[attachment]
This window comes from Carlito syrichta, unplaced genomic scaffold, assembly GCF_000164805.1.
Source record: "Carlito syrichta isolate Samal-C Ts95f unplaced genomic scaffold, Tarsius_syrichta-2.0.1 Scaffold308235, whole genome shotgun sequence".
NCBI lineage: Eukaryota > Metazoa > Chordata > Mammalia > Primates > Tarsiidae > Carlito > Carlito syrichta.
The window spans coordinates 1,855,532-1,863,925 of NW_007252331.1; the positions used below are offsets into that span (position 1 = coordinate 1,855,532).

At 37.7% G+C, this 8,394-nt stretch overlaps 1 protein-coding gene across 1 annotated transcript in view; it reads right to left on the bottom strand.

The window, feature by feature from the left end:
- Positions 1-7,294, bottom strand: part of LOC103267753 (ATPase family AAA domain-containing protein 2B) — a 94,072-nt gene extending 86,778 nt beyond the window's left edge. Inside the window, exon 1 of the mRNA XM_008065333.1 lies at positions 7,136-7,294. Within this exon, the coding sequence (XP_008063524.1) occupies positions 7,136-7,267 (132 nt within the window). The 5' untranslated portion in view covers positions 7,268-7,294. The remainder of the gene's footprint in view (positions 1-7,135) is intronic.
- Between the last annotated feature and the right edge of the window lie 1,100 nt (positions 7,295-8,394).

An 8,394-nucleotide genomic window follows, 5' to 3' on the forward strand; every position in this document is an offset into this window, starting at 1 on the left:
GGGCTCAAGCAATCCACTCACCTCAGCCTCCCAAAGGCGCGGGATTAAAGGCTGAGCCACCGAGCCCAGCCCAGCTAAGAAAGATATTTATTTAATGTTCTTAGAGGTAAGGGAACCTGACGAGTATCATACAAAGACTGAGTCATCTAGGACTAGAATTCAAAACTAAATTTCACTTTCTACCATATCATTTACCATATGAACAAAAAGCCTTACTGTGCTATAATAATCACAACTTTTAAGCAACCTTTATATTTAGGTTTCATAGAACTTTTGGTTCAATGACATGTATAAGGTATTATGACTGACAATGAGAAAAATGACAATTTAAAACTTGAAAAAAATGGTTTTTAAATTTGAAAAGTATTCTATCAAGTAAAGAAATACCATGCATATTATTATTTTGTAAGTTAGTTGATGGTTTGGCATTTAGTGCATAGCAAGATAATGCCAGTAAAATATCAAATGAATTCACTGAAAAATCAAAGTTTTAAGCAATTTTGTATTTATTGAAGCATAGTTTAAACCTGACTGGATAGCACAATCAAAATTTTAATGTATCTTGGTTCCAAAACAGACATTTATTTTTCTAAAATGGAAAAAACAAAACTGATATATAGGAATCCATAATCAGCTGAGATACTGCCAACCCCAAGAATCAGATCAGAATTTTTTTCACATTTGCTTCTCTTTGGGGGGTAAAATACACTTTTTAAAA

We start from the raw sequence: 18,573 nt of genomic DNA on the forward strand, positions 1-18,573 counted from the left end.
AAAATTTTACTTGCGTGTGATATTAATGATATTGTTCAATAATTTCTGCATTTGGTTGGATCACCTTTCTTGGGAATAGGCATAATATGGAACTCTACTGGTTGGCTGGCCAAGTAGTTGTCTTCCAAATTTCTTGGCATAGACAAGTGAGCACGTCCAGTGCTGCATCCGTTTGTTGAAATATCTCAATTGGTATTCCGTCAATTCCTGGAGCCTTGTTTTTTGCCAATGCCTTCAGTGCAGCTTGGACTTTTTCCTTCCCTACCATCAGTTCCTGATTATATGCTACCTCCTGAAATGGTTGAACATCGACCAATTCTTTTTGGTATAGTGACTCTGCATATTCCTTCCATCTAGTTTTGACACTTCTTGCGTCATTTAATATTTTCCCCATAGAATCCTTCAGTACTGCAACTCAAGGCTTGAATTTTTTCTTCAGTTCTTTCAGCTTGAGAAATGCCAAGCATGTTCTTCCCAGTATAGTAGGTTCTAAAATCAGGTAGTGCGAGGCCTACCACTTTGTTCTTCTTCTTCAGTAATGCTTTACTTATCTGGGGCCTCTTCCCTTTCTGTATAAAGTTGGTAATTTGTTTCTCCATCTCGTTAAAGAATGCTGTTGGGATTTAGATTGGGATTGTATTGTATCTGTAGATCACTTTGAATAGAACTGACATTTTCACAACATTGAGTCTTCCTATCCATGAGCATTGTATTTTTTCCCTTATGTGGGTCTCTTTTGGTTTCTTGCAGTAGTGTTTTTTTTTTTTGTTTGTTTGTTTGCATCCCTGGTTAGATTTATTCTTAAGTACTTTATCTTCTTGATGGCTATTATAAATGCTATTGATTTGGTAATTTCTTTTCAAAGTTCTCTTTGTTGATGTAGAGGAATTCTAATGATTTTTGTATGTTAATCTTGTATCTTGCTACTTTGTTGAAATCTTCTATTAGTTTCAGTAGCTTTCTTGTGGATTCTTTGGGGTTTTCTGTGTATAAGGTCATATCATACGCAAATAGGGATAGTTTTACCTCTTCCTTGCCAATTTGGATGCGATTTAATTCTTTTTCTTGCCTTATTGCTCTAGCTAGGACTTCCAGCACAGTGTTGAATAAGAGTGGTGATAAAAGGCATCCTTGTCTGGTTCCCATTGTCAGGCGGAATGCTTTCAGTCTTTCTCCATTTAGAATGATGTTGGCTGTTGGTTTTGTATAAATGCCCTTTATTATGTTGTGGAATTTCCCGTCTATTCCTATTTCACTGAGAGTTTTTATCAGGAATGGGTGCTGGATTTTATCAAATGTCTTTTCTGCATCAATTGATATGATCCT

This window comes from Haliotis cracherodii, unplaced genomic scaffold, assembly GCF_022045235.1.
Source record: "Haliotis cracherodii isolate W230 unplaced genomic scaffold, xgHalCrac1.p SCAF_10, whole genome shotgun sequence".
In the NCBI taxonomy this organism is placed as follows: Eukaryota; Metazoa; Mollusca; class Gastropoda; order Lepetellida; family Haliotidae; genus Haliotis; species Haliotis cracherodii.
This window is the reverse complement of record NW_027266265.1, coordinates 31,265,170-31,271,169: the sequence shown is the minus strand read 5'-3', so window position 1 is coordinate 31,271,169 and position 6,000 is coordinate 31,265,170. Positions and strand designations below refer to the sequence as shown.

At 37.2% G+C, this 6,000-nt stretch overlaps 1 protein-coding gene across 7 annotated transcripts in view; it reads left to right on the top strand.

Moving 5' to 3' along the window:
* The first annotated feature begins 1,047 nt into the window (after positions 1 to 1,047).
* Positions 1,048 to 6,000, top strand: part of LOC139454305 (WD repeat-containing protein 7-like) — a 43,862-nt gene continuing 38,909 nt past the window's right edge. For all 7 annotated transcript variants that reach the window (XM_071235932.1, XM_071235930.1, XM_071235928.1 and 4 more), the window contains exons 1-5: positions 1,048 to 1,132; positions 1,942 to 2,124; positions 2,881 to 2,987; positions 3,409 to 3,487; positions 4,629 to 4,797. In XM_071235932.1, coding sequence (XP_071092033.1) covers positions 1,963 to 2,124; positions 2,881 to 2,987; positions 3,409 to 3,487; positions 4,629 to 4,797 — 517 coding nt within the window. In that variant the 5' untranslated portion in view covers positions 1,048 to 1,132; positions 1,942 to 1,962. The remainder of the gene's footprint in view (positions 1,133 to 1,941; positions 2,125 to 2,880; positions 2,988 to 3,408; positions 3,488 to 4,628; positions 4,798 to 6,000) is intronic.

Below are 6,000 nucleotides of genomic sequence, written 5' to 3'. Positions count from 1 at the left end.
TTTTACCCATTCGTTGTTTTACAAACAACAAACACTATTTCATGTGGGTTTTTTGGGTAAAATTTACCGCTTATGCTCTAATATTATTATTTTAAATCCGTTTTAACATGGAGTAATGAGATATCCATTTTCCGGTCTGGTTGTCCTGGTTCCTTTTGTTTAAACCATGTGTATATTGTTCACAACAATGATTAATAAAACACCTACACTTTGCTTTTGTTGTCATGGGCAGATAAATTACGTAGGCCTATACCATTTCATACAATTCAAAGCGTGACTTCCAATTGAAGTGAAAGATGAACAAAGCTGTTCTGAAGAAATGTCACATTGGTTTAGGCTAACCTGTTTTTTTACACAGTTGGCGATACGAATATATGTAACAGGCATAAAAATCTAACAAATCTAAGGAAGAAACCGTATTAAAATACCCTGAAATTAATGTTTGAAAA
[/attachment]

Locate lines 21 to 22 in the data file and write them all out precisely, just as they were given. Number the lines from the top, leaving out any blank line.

Below are 6,000 nucleotides of genomic sequence, written 5' to 3'. Positions count from 1 at the left end.
TTTTACCCATTCGTTGTTTTACAAACAACAAACACTATTTCATGTGGGTTTTTTGGGTAAAATTTACCGCTTATGCTCTAATATTATTATTTTAAATCCGTTTTAACATGGAGTAATGAGATATCCATTTTCCGGTCTGGTTGTCCTGGTTCCTTTTGTTTAAACCATGTGTATATTGTTCACAACAATGATTAATAAAACACCTACACTTTGCTTTTGTTGTCATGGGCAGATAAATTACGTAGGCCTATACCATTTCATACAATTCAAAGCGTGACTTCCAATTGAAGTGAAAGATGAACAAAGCTGTTCTGAAGAAATGTCACATTGGTTTAGGCTAACCTGTTTTTTTACACAGTTGGCGATACGAATATATGTAACAGGCATAAAAATCTAACAAATCTAAGGAAGAAACCGTATTAAAATACCCTGAAATTAATGTTTGAAAA